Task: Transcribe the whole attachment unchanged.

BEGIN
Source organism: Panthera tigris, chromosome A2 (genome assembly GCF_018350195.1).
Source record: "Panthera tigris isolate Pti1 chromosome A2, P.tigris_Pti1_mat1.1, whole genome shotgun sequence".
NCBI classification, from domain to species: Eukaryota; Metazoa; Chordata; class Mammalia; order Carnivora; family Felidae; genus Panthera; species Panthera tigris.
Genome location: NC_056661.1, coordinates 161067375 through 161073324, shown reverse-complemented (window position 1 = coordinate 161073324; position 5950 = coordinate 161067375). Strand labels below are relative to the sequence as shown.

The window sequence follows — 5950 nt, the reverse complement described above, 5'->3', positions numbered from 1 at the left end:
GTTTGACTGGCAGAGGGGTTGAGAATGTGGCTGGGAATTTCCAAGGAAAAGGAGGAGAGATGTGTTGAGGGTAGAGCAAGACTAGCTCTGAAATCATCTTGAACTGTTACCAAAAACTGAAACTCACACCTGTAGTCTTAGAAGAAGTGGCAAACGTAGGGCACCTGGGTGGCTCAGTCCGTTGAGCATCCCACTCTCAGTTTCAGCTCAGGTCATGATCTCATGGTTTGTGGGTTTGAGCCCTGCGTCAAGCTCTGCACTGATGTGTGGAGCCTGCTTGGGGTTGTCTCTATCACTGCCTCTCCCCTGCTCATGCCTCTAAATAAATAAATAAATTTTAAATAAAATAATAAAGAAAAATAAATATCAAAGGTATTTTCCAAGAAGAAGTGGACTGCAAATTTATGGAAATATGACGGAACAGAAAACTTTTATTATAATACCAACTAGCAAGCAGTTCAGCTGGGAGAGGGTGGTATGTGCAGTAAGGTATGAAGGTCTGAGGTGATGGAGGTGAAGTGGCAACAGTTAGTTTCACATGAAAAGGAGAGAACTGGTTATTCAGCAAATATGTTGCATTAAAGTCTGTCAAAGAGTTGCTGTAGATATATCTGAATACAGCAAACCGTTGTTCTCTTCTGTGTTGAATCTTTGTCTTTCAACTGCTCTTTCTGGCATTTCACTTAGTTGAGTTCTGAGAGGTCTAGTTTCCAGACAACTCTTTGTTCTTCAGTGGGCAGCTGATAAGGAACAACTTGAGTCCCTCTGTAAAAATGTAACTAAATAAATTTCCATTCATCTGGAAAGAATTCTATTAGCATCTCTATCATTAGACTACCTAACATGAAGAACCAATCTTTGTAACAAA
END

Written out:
Source organism: Panthera tigris, chromosome A2 (genome assembly GCF_018350195.1).
Source record: "Panthera tigris isolate Pti1 chromosome A2, P.tigris_Pti1_mat1.1, whole genome shotgun sequence".
NCBI classification, from domain to species: Eukaryota; Metazoa; Chordata; class Mammalia; order Carnivora; family Felidae; genus Panthera; species Panthera tigris.
Genome location: NC_056661.1, coordinates 161067375 through 161073324, shown reverse-complemented (window position 1 = coordinate 161073324; position 5950 = coordinate 161067375). Strand labels below are relative to the sequence as shown.

The window sequence follows — 5950 nt, the reverse complement described above, 5'->3', positions numbered from 1 at the left end:
GTTTGACTGGCAGAGGGGTTGAGAATGTGGCTGGGAATTTCCAAGGAAAAGGAGGAGAGATGTGTTGAGGGTAGAGCAAGACTAGCTCTGAAATCATCTTGAACTGTTACCAAAAACTGAAACTCACACCTGTAGTCTTAGAAGAAGTGGCAAACGTAGGGCACCTGGGTGGCTCAGTCCGTTGAGCATCCCACTCTCAGTTTCAGCTCAGGTCATGATCTCATGGTTTGTGGGTTTGAGCCCTGCGTCAAGCTCTGCACTGATGTGTGGAGCCTGCTTGGGGTTGTCTCTATCACTGCCTCTCCCCTGCTCATGCCTCTAAATAAATAAATAAATTTTAAATAAAATAATAAAGAAAAATAAATATCAAAGGTATTTTCCAAGAAGAAGTGGACTGCAAATTTATGGAAATATGACGGAACAGAAAACTTTTATTATAATACCAACTAGCAAGCAGTTCAGCTGGGAGAGGGTGGTATGTGCAGTAAGGTATGAAGGTCTGAGGTGATGGAGGTGAAGTGGCAACAGTTAGTTTCACATGAAAAGGAGAGAACTGGTTATTCAGCAAATATGTTGCATTAAAGTCTGTCAAAGAGTTGCTGTAGATATATCTGAATACAGCAAACCGTTGTTCTCTTCTGTGTTGAATCTTTGTCTTTCAACTGCTCTTTCTGGCATTTCACTTAGTTGAGTTCTGAGAGGTCTAGTTTCCAGACAACTCTTTGTTCTTCAGTGGGCAGCTGATAAGGAACAACTTGAGTCCCTCTGTAAAAATGTAACTAAATAAATTTCCATTCATCTGGAAAGAATTCTATTAGCATCTCTATCATTAGACTACCTAACATGAAGAACCAATCTTTGTAACAAA